HANG TIME HEADQUARTERS — Jeff Green never makes it into the frame for the photo-op with the Celtics’ revamped Big 3 of Kevin Garnett, Paul Pierce and Rajon Rondo.
Spending a season in street clothes away from the court and the public consciousness has a way of forcing a player, even one as talented and accomplished as Green, into the background.
Green spent all of last season recovering from heart surgery, missing out on the Celtics’ run to the Eastern Conference finals and the Celtics’ missed out on all that the dynamic hybrid forward brings to the party.
He’s back now, in a major way. Anyone who has seen the Celtics during the preseason has seen it. He’s flying around on both ends of the floor and making plays at the rim (check out that block above) and in transition in ways that no other player on the Celtics’ current roster can.
A 6-foot-9, 235-pound forward with the length and athleticism to match up against power forwards and the range and ballhandling skills to work on the perimeter as well, Green brings another dose of firepower to the Celtics’ attack (along with newcomers Courtney Lee and Jason Terry) that was lacking last season.
We’re not saying that a healthy Green pushes the Celtics past the Heat in that conference finals clash last season, but you never know …
Green’s teammates, particularly Garnett, might feel otherwise.
The 6-foot-9 multipurpose weapon, nine months removed from heart surgery, was a wonder in the preseason as he went for 13.9 points on 49.4 percent shooting. But there’s more to it than merely numbers, even the eight blocked shots. Green took hold of the different tasks he was given and showed himself to be a large and athletic force.
In sum, he has been what the Celtics hoped they were getting when Kendrick Perkins was sent to the Oklahoma City Thunder in the controversial February 2011 trade. (The C’s also got a draft pick that turned into Fab Melo.)
So when Kevin Garnett compares Green to Hall of Famer James Worthy and gushes, “Jeff’s a lot more aggressive than I can remember, man,” well, there are circumstances in play.
“Look, when he came from Oklahoma City he was 24 and a three-year starter who was playing 35 minutes a game,” Celtics president of basketball operations Danny Ainge said. “That’s really valuable experience that’s hard to get in our league. And we thought that Jeff was continuing to improve and was on a good track getting better and better. And I don’t think that this procedure that he went through, the surgery, was going to prohibit that at all and limit him in any way, other than just the time off the court and needing to get back in shape and all that. But Jeff is a player that’s still improving. I don’t think he’s reached his full potential yet.”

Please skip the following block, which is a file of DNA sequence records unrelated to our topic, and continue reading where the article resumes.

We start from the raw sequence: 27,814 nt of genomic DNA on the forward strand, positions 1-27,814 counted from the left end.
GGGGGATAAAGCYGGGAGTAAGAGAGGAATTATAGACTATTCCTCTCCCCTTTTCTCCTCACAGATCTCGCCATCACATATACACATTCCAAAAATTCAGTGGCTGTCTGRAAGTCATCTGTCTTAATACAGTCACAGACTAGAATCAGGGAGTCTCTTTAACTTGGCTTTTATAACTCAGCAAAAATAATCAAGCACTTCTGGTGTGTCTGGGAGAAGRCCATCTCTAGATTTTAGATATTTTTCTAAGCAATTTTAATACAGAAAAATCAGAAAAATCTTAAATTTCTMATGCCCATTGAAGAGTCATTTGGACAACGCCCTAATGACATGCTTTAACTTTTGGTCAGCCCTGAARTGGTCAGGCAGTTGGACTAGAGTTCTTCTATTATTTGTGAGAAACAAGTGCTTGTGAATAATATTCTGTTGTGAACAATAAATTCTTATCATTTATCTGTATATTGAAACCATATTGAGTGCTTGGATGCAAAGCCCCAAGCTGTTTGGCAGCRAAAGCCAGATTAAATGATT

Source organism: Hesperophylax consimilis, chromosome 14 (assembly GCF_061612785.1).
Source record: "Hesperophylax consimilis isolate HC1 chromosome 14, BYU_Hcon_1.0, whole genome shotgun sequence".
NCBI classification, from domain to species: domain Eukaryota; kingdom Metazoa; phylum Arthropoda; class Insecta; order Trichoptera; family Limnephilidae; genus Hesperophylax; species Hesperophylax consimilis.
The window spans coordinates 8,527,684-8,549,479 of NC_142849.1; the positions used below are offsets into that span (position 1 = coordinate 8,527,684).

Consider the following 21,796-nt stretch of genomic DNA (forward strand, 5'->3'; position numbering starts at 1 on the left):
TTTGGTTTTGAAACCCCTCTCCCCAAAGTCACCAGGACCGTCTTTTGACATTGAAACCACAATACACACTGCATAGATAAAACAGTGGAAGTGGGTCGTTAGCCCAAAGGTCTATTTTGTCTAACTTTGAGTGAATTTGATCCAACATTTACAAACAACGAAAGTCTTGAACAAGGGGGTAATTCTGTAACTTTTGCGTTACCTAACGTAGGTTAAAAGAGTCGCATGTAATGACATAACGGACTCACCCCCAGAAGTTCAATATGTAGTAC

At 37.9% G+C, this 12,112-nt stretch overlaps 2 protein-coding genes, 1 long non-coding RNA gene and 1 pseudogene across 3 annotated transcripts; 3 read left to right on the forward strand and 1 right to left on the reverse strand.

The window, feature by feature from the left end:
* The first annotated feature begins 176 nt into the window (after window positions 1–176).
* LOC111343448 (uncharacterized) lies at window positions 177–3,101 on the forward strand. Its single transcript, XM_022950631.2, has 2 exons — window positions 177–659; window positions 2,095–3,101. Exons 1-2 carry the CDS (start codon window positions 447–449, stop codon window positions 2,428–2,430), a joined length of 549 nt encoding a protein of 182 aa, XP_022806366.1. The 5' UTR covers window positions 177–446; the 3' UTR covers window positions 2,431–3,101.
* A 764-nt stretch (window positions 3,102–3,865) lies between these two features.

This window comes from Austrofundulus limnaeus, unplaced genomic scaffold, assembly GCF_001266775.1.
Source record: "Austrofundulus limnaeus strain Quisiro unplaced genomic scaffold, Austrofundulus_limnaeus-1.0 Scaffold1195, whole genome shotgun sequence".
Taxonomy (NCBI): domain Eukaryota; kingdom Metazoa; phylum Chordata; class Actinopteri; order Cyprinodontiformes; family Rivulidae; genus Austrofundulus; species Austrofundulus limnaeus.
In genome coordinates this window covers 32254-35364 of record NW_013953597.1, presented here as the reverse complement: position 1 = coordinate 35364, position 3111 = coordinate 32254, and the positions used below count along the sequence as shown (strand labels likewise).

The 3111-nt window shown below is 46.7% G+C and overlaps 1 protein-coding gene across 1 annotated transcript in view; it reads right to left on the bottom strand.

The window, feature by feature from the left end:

He showed an occasional sign of things to come during the last few months of the 2010-11 season, but this is clearly a better Jeff Green.
“I think that’s a function of his team and his role,” Ainge said. “You know, when Jeff was playing with Russell Westbrook and Kevin Durant (with the Thunder), I mean, they’re obviously the focal point. Then when he came to Boston, he was a guy that was trying to fit into a team that had four All-Stars on it.
“So I don’t see what’s happening now as just a function of, ‘Oh, I’m going to be more aggressive.’ I mean, when you’re in a certain role, it’s tough to just take that initiative on yourself. That has to be a function of the team and your role within that team, how your coach sees that role. So I just don’t think that it’s that simple.”
What’s simple is the fact that the Celtics, despite not having the overflowing resources to do so, have once again found a way to reshape their roster in pursuit of the top spot in the Eastern Conference (and by that standard, the Heat).
How much the Celtics, and specifically coach Doc Rivers, relies on Green this season remains to be seen. As TNT’s David Aldridge pointed out in this week’s Morning Tip, that seemingly odd mix of players Rivers was forced to use last season because of injuries and other issues, will probably change this season now that the ranks have been replenished.
Green gives Rivers options he simply did not have last season, an X-factor, so to speak, that his coaching counterparts around the league would love to have. And in turn, Green gets to play the role he was destined for all along, before the heart surgery and before he faded from the minds of so many in Boston.
He’s going to be a problem for the opposition this season, though. You can count on it!